Trumpism and election lies are spreading, plus 2 more takeaways from Tuesday's races
Former President Donald Trump had a pretty good night Tuesday, with elections in four states.
The political focus was on two states — South Carolina and Nevada.
In South Carolina, Trump took on two GOP incumbent members of Congress who crossed him, and he got a split.
In Nevada, he had more success. His candidates for governor and Senate won, and a secretary of state hopeful who echoes his baseless election fraud claims won too.
There are a few lessons from what happened Tuesday:
1. Pro-Trump candidates, many of whom are spouting his election lies, are cropping up everywhere.
Trumpism and, to an extent, those lies — or at least flirting with the possibility that there was widespread election fraud in 2020, even though there wasn't — are quickly becoming the standard way of thinking and talking among conservatives.
That was certainly true in Nevada, where his former state campaign co-chair who peddled his lies, Adam Laxalt, advanced to take on Democratic incumbent Sen. Catherine Cortez Masto.
This is expected to be a very close race and one of the top Republican pickup opportunities, as they try to take control of the now-50-50 Senate. The question is whether Laxalt's full embrace of Trumpism will hurt him in a general election — or if someone with election denial views can survive in a purple state.
Trump's endorsed gubernatorial candidate, Clark County Sheriff Joe Lombardo, has danced around the issue of election denial.
"Do I think there was fraud?" Lombardo has said. "I'm not going to give you an answer to that."
Ironically, it was one of Lombardo's opponents who was claiming fraud Tuesday night. Lombardo takes on Democratic incumbent Gov. Steve Sisolak.
In both races, the fraud narrative and Democrats' ability to organize will be tested.
2. When a candidate does something Trump doesn't like, the way the candidate walks the line matters.
Rep. Tom Rice in South Carolina was one of 10 House Republicans to vote for Trump's impeachment following the Capitol attack — and he ran unabashedly anti-Trump. He criticized him openly and unapologetically.
He was trounced.
Trump also targeted Rep. Nancy Mace in a neighboring — albeit less conservative — district. Mace was critical of Trump's conduct on Jan. 6, but didn't vote for his impeachment.
She ran very differently than Rice. She showed an affinity for Trump and said she agreed with his policies.
Is that the blueprint everywhere for GOP candidates? Maybe, maybe not. But Tuesday night's results will certainly send that signal to other Republicans on how to run when they come under the Trump spotlight.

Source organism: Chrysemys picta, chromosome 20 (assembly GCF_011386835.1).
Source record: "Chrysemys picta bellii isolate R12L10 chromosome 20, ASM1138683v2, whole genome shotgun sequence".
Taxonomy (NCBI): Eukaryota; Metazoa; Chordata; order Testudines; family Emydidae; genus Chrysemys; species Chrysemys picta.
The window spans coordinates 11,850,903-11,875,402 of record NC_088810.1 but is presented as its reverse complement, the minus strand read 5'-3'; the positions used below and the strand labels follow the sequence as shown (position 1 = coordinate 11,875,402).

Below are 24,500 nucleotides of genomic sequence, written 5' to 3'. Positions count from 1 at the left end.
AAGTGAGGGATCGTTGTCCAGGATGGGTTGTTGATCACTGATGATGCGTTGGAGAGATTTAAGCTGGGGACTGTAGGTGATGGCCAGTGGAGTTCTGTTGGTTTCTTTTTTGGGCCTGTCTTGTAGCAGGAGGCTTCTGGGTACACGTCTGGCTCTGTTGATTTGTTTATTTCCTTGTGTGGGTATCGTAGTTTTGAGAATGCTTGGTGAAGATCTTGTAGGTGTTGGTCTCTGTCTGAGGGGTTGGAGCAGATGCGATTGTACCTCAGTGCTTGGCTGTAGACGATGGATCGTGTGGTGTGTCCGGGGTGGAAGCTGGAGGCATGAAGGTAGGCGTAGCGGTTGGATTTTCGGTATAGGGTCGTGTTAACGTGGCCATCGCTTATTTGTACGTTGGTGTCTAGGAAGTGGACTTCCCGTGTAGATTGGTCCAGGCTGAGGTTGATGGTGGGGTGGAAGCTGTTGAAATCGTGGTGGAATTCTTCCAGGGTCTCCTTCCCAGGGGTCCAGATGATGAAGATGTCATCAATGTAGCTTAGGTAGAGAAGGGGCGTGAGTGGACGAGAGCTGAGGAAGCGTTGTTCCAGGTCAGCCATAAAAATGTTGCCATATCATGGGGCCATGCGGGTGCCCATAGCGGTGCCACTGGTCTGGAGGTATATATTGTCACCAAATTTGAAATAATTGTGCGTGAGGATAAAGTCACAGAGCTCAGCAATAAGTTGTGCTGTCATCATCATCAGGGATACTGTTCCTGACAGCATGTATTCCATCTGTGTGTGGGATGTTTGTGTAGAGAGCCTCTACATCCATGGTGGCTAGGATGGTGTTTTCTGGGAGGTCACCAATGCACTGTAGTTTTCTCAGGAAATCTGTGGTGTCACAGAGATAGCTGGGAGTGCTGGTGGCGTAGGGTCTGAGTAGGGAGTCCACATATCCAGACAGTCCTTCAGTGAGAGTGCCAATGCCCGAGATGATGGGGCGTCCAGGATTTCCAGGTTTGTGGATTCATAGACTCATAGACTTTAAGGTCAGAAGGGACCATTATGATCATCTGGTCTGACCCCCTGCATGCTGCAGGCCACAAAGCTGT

3. Watch those secretary of state races — and the election deniers seeking those offices.
We don't often talk about secretary of state races, but this year is different.
In Nevada Tuesday night, an election denier, Jim Marchant, won the GOP nomination for the office. Marchant says on his campaign website that his "number one priority will be to overhaul the fraudulent election system in Nevada."
His No. 1 priority.
What's happened in Nevada with this office is remarkable. The current secretary of state, Barbara Cegavske, is a Republican and term-limited. But the state Republican Party censured her for, in their view, not doing enough to investigate fraud — aka enabling and furthering Trump's election lies.
Notably, in Florida recently, Republican Gov. Ron DeSantis appointed to the office Cord Byrd, someone who has declined to say plainly if he believes the reality that President Biden won the 2020 election fair and square.
"He was certified as the president, and he is the president of the United States," Byrd said in May. "There were irregularities in certain states. What I'm concerned about is that I'm secretary of state of Florida — not Wisconsin or Pennsylvania or Arizona. That's up to their voters."
This sets up the possibility of having at least two swing states in 2024 with people controlling elections who invite questions about whether their allegiance is more to Trump than to administering elections properly.
That's a whole new world. This country had traditionally seen these election chief posts draw relatively nonideological officials, people who took great pride in administering elections in a nonpartisan way — so Americans and people around the world could trust the results.
That's not the case everywhere anymore.
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